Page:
A conversation with Afrika Bambaataa is the equivalent to receiving a history lesson in hip hop. The man affectionately known as ‘Bam’ is also regarded as the ‘Grandfather of hip hop’. He is best known for the 1982 single ‘Planet Rock’ which influenced a generation of hip hoppers, and continues to influence today having been ranked 21st in VH1’s 100 Greatest Songs of Hip Hop in 2008. The song samples Kraftwerk, which resulted in a lengthy legal dispute, and is credited with developing the electro genre, which paved the way for house and trance.
Nowadays, Bam keeps to a lower profile, having collaborating with the Mighty Mocambos and Charlie Funk on various singles over the last year. He is still the head of the Universal Zulu Nation which he set up in the early 70s in the South Bronx and his vision is “just to keep the culture alive and make people enjoy themselves”. The Zulu Nation, which works within the ‘Hip Hop Declaration of Peace’ to promote ‘conscious hip hop’ is about “keeping true to the whole culture, not merely the media dealing with the corporate side of rappers”.
Bam has a number of reservations concerning the “corporate side of rappers” nowadays, and commercialisation in general asking “Why you’re not playing old house music with new house music, why you not playing old rock music with the new rock music?”.
Not known for his rapping skills, having primarily been a DJ and self-appointed ‘master of records’ throughout his career, the influence of the art form is prevalent in his long monologues. Given at high speed, they are hugely entertaining, rhythmic, and above all, impossible to transcribe. His emphasis when discussing house and rock though, and any other music “I don’t care if its hip hop” is to “play the old with the new and the new with the old”. “mix it up all the time, mash it up!”.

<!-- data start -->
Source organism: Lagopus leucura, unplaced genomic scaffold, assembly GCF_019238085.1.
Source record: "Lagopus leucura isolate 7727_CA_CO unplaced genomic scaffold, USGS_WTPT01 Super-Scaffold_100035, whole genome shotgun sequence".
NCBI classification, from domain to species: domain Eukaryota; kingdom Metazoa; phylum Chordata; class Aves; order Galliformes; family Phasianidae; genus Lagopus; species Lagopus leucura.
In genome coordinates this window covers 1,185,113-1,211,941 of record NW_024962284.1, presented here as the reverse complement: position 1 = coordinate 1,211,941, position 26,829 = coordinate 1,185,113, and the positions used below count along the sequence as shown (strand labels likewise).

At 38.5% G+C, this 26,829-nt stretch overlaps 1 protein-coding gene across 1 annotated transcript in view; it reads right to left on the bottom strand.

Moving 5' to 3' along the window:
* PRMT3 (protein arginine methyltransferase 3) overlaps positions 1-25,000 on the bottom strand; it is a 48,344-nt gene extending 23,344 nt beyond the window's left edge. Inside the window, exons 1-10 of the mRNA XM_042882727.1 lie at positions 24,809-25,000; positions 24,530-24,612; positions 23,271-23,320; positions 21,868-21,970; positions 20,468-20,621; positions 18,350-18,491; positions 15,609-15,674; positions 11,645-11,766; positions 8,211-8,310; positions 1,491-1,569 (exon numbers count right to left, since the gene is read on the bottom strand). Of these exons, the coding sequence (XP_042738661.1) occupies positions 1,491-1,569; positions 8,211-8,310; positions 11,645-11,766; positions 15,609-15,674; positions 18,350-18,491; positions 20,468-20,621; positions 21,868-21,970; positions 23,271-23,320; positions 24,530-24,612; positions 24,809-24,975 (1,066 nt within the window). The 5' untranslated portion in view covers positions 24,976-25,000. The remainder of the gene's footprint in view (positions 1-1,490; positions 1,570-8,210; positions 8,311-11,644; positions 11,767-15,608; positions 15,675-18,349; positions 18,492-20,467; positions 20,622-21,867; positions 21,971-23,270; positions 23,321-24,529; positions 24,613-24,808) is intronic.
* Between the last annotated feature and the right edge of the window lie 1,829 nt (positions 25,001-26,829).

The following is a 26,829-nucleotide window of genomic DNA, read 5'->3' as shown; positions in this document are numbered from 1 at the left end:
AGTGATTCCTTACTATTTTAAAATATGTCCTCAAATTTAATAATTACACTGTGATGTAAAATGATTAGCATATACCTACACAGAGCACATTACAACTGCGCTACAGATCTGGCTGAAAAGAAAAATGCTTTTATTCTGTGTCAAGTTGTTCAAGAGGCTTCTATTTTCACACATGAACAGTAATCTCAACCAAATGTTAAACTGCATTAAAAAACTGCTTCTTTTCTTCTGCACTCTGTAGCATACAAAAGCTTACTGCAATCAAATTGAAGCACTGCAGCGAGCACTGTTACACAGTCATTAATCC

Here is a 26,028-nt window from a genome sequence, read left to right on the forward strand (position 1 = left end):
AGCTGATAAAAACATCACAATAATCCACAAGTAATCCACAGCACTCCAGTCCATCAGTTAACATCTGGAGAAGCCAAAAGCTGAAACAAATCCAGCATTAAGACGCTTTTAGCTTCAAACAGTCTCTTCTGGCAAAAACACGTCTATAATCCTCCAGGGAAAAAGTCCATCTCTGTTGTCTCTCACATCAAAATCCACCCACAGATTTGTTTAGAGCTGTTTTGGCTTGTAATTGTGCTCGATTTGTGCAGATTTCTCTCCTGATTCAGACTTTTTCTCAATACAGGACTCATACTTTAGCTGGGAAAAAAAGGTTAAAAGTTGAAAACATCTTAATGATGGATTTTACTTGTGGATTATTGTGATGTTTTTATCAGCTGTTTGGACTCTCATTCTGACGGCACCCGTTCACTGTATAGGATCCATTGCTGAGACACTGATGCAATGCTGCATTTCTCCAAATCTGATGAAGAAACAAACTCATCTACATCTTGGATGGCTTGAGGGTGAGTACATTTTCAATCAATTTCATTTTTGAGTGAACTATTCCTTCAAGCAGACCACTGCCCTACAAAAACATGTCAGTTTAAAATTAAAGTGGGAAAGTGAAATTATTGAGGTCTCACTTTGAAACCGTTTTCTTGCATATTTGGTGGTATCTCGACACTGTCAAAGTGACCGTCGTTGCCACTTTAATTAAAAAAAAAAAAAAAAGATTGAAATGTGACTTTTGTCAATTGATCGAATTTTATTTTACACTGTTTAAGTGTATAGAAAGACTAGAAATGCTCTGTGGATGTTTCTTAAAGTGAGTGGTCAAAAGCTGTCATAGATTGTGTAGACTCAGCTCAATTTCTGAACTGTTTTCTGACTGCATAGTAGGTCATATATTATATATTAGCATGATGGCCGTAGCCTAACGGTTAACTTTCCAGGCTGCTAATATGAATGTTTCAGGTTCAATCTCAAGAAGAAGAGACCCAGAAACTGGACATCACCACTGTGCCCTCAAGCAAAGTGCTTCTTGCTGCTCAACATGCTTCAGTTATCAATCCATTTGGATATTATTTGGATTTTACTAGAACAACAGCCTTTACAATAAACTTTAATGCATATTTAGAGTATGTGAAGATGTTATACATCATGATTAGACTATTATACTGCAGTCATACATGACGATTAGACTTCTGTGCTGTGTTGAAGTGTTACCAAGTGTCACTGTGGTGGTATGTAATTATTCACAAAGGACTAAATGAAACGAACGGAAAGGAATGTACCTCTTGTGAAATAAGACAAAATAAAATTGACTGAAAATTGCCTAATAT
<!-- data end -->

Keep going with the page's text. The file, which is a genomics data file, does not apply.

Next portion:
As a result of this commercialisation the fifth element of hip hop, ‘hip hop knowledge’ has been relegated to an underground factor, not it’s primary force as it was with Bam’s ‘Planet Rock’, Flash’s ‘the Message’ and Public Enemy’s ‘Fight the Power’ in the early 80s before the development of gangster rap. “If you gonna call a woman a ‘B’ or use the ‘N’ word when there’s music telling you to ‘Fight the Power’ or organised in consciousness, play it all. If you have 24 hours, 365 days, 366 in a leap year, why you can’t play the old with the new, the new with the old and this way people can know where music came from back then, where it is now and where it goes for the future”.
Musically, Bam feels constricted commercially. Whilst some “stations might throw in a little touch of international flavour of music” the knowledge of hip hop has, once again, been relegated to the underground from where it started in the South Bronx where “from chaos comes something that becomes direct for the people so something came to the people there and now from those people it’s stretched to all the people of the world”. In the first instance, hip hop was an Afro-American form, one to create a voice on the periphery which had previously been absent within the ‘burning Bronx’. This was supplemented by the various break-beats Bam deployed with James Brown who “is hip hop” being a key feature morphing into a collection of styles.
Nowadays, “you get people saying I’m a house DJ, I’m a reggae DJ’ it’s like apartheid.” Nowadays, when the world is once again “dealing with so much chaos”, and with the globalisation of hip hop that was enabled by Bam and his Zulu Nation in the 80s, a similar creation could save the fate of hip hop today. In the words of Bam and the Soul Sonic force ‘everyone, just rock it’.
Afrika Bambaataa played at Cellar on June 6th.